Make Your Own Cross-Team Burndown Charts on Jira Dashboards

Jira users don’t just want to see progress happening now in their reports. They want to see how things fare today compared to yesterday. Progress over time. And a visual indicator of how they’re tracking towards completion on a sprint, release, or strategic goal.

In other words, a burndown of work.

This is why we have introduced issue history reporting to Custom Charts for Jira and Confluence. Users can now build burndown and burnup reports based on whatever data they like. So, not just past issue statuses but previous assignees, earlier priorities, old labels, fix versions that issues were previously part of, and more.

Importantly, this feature allows for burndowns across multiple teams and projects. This makes it useful both for individual agile teams and Scrum Masters/product owners, and program managers who wants a bird’s eye view of whether all their teams are on schedule to deliver.

Issue history reports: standard Jira vs Custom Charts

Burndowns based on sprint, epic, or release come out of the box with Jira. However, none are customizable. You can’t change colors, show/hide data, add labels and descriptions, or choose a different chart type; the sprint burndown is a line chart, the epic burndown is a bar chart, and if you don’t like it, tough! And there are no burndowns based on assignee, priority, or other system fields. Moreover, only the sprint burndown is available as a dashboard gadget; release and epic burndowns are project reports only and as such can’t be added to a Jira dashboard.

In addition, native burndowns and burnups only report on a single sprint, epic, or release. This is a problem if you’re a big enterprise with multiple agile teams and you want to see progress over time across all of them.

Custom Charts for Jira and Confluence lets you build much more flexible issue history reports on your Jira dashboards and Confluence pages. Program managers and Agile Release Train (ART) engineers can build cross-team burndowns/burnups for any kind of data. And they can make charts that look exactly how they want them to.

The chart below is both a 2D stacked bar chart (not available in standard Jira) and spans multiple dev teams. It offers a bird’s eye view of the progress of multiple teams on their October sprints. You can see that across the sprints there were scope changes initially, adding to the teams’ load. By 10th October, it looks like there are no more issues being added and the teams are starting to burn down their work.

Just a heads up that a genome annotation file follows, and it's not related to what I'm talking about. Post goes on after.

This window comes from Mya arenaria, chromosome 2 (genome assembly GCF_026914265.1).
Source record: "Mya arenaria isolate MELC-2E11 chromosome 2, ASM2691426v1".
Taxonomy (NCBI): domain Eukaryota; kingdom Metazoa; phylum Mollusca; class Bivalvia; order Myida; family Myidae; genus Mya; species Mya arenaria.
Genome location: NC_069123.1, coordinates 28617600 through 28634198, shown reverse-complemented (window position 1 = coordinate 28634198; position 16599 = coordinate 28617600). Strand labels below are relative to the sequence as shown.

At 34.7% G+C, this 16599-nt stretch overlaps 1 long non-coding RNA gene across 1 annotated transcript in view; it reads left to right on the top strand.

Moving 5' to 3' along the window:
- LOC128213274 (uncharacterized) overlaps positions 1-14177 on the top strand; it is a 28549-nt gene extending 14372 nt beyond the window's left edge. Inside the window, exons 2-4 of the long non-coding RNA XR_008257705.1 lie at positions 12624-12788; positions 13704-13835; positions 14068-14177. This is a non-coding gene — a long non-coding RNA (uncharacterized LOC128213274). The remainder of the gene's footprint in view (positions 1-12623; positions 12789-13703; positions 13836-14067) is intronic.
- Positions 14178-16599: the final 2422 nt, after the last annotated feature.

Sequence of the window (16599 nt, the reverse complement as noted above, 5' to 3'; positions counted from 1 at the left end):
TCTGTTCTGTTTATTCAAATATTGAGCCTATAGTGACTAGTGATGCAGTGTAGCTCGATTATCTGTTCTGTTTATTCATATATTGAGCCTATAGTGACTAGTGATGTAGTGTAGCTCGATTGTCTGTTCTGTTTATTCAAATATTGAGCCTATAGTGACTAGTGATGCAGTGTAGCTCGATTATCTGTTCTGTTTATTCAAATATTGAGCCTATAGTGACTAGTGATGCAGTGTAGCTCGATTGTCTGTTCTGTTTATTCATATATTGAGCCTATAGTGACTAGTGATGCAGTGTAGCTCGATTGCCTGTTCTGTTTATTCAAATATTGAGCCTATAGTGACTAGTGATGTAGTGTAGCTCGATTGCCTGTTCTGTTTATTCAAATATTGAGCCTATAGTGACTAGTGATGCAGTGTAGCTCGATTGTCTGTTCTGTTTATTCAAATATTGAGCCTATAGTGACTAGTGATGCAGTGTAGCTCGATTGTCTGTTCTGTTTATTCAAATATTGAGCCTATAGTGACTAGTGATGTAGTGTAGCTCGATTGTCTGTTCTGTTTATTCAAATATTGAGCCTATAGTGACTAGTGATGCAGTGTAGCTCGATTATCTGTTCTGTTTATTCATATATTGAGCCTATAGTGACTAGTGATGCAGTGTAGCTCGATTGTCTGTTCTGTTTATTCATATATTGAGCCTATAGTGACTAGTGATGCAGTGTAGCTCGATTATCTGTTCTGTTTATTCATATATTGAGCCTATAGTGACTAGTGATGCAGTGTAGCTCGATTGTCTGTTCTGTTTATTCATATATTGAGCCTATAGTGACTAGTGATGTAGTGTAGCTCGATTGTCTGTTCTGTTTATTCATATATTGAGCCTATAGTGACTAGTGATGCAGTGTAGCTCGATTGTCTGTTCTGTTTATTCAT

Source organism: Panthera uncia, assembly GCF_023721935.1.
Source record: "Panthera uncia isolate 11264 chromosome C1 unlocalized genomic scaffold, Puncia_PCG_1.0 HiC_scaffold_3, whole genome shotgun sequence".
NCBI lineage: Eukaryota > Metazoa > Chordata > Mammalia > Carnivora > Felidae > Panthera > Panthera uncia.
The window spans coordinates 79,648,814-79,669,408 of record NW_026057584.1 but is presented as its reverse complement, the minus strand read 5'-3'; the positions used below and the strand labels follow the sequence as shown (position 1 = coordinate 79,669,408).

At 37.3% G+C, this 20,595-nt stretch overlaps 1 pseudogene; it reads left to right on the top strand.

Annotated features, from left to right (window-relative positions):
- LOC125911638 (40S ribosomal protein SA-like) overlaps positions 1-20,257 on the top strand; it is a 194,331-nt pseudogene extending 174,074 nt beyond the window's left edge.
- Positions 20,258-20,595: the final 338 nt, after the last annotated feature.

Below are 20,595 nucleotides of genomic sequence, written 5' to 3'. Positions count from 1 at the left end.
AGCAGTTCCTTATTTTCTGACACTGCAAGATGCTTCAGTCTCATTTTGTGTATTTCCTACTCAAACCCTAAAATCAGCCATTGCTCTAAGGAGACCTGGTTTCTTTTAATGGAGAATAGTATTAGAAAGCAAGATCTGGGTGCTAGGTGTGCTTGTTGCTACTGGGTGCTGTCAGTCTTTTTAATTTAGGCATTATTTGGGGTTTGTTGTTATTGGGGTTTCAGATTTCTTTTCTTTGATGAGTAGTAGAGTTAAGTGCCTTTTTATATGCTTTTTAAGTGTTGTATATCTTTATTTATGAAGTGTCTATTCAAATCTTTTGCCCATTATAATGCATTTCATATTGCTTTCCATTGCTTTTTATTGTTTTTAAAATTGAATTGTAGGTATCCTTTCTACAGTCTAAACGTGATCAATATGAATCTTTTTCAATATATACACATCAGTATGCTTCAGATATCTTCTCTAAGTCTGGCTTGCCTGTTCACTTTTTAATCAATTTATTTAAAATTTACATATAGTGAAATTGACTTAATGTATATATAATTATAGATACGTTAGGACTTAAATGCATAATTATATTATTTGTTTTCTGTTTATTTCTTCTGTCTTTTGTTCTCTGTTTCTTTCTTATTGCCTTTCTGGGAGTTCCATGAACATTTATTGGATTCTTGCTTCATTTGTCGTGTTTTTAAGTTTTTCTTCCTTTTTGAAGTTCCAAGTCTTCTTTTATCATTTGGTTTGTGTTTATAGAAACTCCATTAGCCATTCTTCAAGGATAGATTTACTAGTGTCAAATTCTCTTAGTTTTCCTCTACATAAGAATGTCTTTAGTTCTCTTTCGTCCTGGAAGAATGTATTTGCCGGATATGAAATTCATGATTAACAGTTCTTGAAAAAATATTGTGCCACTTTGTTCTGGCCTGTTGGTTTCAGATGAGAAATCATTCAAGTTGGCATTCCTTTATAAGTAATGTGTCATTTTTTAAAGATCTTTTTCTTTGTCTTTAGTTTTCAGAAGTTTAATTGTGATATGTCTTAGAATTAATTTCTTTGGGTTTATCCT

Multi-Team Sprint Burndown in Custom Charts

You could also make a burndown tracking the progress of multiple teams on a release. The chart below shows a major version being released at the end of the year. You can see that we started the year not knowing what would be part of it, therefore the scope kept increasing until the middle of the year. As of July, more work is in progress and we’ve started burning it down.

You’ll note that we’re nearing the end of the year and there’s still issues in ideating/backlog/to do. This means we should consider if those need to be descoped, or if it’s possible for us to complete that work in time for the release.

Cross=Team Release Burndown in Custom Charts

If you’d rather see the amount of work completed rather than the amount of work remaining, you can visualize the same data as a burnup (below).

Cross-Team Release Burnup in Custom Charts

With a full color picker, 10 chart types, and options to show/hide and reorder your data, Custom Charts for Jira and Confluence is a powerful step up from the native Jira reporting capabilities while remaining easy to use.

If you want to start making all kinds of customized burndowns on Jira dashboards and Confluence pages, try our fully integrated reporting apps, Custom Charts for Jira and Custom Jira Charts for Confluence, free for a month.

Christopher is a self-confessed nerd who’d probably take the cake on Mastermind if Star Trek: Voyager was his specialist subject. He writes fiction about time travel, conspiracies and aliens; loves roller coasters, hiking and Christmas; and hates carpet, rom-coms and anything with chilli in it. He’s written extensively for technology companies and Atlassian partners and specializes in translating complicated technical concepts, specs and jargon into readable, benefits-driven copy that casual readers will understand.